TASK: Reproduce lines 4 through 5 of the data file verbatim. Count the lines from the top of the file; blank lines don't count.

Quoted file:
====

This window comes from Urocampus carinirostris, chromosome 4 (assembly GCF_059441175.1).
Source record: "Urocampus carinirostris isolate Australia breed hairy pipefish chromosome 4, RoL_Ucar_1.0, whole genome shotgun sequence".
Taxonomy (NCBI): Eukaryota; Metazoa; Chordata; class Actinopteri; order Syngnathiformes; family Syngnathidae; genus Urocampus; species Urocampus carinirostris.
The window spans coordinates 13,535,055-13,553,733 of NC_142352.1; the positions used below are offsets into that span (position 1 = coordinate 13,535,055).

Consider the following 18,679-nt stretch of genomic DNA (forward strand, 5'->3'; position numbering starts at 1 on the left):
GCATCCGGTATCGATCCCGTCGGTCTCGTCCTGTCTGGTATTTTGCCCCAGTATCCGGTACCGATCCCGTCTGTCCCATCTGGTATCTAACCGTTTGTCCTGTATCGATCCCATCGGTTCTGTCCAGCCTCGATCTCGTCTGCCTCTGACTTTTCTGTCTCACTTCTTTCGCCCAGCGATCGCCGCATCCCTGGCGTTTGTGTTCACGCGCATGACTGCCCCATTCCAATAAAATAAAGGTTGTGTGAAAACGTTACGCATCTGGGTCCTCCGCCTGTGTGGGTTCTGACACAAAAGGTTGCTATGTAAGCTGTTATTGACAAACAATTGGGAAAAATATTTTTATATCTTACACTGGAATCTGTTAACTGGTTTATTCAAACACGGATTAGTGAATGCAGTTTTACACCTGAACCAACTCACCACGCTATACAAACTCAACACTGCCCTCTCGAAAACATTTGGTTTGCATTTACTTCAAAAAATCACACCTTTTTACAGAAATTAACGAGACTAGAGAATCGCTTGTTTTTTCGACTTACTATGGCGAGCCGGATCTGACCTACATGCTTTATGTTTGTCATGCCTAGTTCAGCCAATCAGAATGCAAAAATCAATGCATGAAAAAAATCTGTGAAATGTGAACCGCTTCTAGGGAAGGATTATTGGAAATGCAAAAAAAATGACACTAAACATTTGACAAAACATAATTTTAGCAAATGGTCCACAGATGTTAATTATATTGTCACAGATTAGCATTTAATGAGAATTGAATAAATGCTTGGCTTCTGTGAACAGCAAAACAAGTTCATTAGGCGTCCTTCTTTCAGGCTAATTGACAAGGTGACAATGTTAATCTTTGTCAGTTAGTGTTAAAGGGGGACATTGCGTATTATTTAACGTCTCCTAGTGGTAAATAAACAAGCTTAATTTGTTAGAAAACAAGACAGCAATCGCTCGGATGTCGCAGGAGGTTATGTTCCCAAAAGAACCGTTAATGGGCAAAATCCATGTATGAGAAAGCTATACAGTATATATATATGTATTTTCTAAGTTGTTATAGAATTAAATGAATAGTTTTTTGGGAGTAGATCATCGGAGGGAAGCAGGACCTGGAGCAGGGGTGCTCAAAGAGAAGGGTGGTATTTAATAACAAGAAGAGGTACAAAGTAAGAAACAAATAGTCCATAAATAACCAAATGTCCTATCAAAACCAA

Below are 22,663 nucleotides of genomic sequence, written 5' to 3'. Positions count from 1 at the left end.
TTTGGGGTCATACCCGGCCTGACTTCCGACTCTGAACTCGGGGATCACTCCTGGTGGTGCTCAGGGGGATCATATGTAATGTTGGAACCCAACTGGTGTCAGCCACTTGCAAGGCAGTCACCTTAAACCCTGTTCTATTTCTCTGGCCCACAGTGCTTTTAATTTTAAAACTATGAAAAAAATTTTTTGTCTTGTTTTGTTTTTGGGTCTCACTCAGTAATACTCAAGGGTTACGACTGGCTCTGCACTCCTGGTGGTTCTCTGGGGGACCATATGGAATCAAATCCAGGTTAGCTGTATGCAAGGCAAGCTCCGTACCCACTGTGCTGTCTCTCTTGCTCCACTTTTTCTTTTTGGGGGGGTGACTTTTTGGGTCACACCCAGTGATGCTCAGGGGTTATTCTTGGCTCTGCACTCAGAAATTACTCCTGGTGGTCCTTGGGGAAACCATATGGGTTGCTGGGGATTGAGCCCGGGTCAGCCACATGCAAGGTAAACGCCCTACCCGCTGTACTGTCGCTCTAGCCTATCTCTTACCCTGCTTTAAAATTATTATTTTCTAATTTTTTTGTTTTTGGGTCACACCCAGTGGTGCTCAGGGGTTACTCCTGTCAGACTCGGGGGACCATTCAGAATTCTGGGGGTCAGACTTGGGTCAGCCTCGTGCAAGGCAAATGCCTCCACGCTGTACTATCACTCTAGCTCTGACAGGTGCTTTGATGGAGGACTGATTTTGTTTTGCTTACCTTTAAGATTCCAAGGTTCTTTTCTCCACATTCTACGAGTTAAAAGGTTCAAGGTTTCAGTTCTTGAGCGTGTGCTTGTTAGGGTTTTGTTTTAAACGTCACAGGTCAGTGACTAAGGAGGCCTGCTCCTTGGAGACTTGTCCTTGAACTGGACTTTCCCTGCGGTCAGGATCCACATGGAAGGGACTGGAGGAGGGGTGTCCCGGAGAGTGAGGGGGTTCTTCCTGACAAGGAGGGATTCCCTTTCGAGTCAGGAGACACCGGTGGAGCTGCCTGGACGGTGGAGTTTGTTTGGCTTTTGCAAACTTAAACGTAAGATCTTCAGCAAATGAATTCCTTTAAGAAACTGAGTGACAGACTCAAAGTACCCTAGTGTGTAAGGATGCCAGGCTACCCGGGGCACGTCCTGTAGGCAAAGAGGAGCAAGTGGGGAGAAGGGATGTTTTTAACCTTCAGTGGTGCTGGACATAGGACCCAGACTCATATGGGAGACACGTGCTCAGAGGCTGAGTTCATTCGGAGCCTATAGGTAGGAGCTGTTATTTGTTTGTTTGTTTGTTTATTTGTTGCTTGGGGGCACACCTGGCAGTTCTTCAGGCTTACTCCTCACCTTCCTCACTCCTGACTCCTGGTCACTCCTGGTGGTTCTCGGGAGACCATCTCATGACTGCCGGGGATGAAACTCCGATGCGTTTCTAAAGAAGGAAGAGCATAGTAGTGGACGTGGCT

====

The window spans coordinates 13,535,055-13,553,733 of NC_142352.1; the positions used below are offsets into that span (position 1 = coordinate 13,535,055).

Consider the following 18,679-nt stretch of genomic DNA (forward strand, 5'->3'; position numbering starts at 1 on the left):